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An unpublished opinion of the North Carolina Court of Appeals does not constitute controlling legal authority. Citation is disfavored, but may be permitted in accordance with the provisions of Rule 30(e)(3) of the North Carolina Rules of Appellate Procedure.
NORTH CAROLINA COURT OF APPEALS
Filed: 18 December 2007
STATE OF NORTH CAROLINA Forsyth County
No. 06 CRS 53895
06 CRS 43083
v. 06 CRS 53957
DAMON ENRICO THOMAS
Appeal by Defendant from judgment entered 16 March 2007 by
Judge R. Stuart Albright in Forsyth County Superior Court. Heard
in the Court of Appeals 29 November 2007.
Attorney General Roy Cooper, by Assistant Attorney General
James M. Stanley Jr., for the State.
Daniel F. Read, for Defendant.
Damon Enrico Thomas (Defendant) appeals from judgments entered
16 March 2007, convicting Defendant of driving while impaired,
resisting a public officer, possession of cocaine, and of being an
habitual felon. For the reasons discussed herein, we find no
The evidence tends to show, in pertinent part, the following:
On 25 March 2006, Officer Kevin Bell (Officer Bell) of the Winston-
Salem Police Department observed, at approximately 1:00 A.M., a car
with the right front headlight burned out. After he followed the
car for a short distance, Officer Bell signaled the car to pull
over for the infraction of driving without two working headlights. Officer Bell approached the car, occupied only by Defendant, and
noticed that Defendant was very nervous. His hands were
noticeably shaking and his lips were trembling and his eyes were
red and glassy[.] Officer Bell could smell the strong odor of
alcohol on Defendant's breath, and Defendant's speech was slow and
When Officer Bell asked Defendant how many alcoholic beverages
he had consumed, Defendant replied, one beer. When asked for
his license and registration, Defendant fumbl[ed] with papers in
his passenger seat. He could not locate his registration but
offered Officer Bell the same envelope, which did not contain his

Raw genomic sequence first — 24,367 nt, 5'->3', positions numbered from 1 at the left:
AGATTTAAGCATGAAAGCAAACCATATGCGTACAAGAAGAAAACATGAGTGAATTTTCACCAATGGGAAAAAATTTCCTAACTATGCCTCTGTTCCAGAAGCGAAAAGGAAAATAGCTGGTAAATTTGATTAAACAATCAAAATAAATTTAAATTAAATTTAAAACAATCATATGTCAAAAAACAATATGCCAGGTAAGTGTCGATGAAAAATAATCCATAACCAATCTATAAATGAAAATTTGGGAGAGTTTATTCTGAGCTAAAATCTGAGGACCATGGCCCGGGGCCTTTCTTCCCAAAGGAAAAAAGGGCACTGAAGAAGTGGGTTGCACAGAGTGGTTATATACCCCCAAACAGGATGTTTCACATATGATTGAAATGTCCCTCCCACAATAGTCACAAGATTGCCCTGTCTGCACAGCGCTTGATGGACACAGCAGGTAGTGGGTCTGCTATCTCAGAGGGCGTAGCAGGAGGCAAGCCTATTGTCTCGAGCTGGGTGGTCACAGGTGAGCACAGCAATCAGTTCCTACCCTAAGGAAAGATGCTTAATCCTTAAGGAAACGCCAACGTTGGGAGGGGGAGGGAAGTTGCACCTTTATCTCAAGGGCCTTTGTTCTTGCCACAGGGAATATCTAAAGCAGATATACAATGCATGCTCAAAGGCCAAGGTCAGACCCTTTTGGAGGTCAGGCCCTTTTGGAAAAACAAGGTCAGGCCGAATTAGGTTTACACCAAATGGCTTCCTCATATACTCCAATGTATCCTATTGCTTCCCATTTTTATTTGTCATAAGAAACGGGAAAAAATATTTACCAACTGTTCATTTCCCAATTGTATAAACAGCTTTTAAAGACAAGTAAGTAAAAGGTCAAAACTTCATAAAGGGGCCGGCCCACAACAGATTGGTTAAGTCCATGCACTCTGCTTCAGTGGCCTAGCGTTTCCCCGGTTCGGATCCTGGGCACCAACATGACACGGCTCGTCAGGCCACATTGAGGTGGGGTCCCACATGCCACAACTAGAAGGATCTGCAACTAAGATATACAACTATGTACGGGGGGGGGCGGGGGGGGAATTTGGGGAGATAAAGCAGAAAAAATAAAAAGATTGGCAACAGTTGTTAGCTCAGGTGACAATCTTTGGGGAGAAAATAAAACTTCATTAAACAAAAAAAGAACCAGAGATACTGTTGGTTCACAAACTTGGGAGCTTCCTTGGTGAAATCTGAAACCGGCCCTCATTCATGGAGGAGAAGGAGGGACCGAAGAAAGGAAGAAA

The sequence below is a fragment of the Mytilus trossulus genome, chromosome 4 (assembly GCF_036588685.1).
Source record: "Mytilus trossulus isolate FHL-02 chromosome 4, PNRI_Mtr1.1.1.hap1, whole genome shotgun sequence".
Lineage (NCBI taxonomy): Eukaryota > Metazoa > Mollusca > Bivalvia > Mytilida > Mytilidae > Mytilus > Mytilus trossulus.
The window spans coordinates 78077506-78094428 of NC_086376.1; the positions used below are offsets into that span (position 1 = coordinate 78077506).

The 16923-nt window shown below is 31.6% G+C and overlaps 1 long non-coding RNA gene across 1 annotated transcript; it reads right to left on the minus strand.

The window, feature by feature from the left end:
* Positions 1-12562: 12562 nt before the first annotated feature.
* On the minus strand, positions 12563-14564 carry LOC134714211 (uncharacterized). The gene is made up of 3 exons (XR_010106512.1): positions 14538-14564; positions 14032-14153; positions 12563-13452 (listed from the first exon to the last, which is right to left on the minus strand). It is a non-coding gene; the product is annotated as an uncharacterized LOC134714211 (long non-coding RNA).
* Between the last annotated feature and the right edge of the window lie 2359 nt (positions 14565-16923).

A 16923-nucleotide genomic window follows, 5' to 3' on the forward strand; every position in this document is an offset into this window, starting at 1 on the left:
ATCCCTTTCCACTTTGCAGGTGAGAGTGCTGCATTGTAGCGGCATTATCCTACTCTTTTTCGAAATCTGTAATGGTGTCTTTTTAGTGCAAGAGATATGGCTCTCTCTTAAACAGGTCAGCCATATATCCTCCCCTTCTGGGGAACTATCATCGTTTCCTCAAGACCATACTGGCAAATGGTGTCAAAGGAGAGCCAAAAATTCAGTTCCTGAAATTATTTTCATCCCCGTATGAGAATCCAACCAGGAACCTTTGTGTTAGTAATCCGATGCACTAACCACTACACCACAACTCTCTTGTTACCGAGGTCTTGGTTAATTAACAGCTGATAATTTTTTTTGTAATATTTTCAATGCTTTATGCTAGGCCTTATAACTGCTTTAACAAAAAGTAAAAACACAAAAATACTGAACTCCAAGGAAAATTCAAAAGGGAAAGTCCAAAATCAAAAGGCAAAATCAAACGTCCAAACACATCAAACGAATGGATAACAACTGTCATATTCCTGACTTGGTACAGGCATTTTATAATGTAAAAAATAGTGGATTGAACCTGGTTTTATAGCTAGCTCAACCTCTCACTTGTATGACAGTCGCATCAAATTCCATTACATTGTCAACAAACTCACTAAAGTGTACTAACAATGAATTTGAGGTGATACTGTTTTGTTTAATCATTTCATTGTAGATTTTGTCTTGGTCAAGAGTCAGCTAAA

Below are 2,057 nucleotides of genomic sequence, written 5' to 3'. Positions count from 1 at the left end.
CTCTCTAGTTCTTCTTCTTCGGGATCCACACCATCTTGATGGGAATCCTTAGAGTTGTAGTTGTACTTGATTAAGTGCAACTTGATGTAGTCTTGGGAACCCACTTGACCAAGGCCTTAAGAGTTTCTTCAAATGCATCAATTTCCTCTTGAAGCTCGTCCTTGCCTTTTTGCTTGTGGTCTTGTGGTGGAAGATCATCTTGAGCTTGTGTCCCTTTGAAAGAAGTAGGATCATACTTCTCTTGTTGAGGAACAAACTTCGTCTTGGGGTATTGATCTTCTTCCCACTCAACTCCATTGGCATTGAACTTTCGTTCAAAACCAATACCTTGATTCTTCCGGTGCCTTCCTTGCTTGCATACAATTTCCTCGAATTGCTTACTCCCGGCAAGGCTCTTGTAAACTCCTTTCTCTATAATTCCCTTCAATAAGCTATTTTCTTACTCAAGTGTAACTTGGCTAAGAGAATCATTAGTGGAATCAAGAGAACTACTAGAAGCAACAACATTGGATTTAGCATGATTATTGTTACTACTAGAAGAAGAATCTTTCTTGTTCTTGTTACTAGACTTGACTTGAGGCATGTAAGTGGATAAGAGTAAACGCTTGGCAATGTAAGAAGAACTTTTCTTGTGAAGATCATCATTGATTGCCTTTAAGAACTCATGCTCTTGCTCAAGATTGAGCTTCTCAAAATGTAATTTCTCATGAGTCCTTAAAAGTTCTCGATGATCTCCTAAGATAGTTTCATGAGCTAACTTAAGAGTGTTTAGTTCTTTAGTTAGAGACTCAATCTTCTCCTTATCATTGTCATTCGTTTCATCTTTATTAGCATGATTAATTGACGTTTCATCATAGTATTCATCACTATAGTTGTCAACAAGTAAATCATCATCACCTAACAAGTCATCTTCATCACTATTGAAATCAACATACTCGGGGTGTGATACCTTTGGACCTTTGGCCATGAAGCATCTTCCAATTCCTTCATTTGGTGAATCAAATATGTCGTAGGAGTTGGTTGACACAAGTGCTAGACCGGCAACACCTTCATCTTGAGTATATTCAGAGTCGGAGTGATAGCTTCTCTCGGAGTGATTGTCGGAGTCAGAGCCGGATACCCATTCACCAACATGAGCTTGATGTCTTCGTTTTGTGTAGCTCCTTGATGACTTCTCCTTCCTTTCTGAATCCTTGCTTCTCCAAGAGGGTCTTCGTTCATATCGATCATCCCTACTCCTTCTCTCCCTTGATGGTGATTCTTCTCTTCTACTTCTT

registration, three different times.
Officer Bell then asked Defendant to get out of the car for a
sobriety test, and Defendant tr[ied] to turn the car off, [but] it
was already turned off[.] Defendant also tried to put the car in
park, again, [but] it was already in park from where he had stopped
the first time[.] At this point, Sergeant Brian Clarke (Sergeant
Clarke) arrived at the scene. Both Sergeant Clarke and Officer
Bell witnessed Defendant get out of the car and quickly stuff
his hands into his pocket, in a manner that Officer Bell
considered aggressive[.] Sergeant Clarke verified that as
Defendant exited the car, he initially put his hands up on top of
the car, and then almost immediately . . . his right hand. . .
[went] into his right pants pockets. Officer Bell grabbed
Defendant's arm, fearing that Defendant would obtain a weapon. Defendant pushed off the car and ran across the street and
Officer Bell ran after him.
When Officer Bell finally caught Defendant, he placed him in
custody and transported him to jail. Officer Peter Watkins
(Officer Watkins), who was also present at the scene, testified
that when policemen took Defendant into custody, [h]e appeared
very sluggish and he was vomiting. Officer Watkins stated that he
could smell an odor of alcohol on him[.]
Meanwhile, Sergeant Clarke found a bag of five or six pieces
of crack cocaine six inches from a driveway in the direct path of
Defendant's flight. Sergeant Clarke testified that the area where
the drugs were found was wet, and the grass was . . . probably
three to four inches long, so it gave the bag an opportunity to sit
on top. Clarke said, the grass was very wet, but that bag was
just, it was dry. The State Bureau of Investigation later
confirmed that the bag contained 1.8 grams of cocaine.
Officer Bell also searched Defendant's vehicle, finding an
open bottle [of] Heineken beer[.] Officer Bell stated that there
was still beer in the bottle, [and] it was still cold and . . .
lying in the driver's floorboard.
When Officer Bell talked to Defendant at the jail, Defendant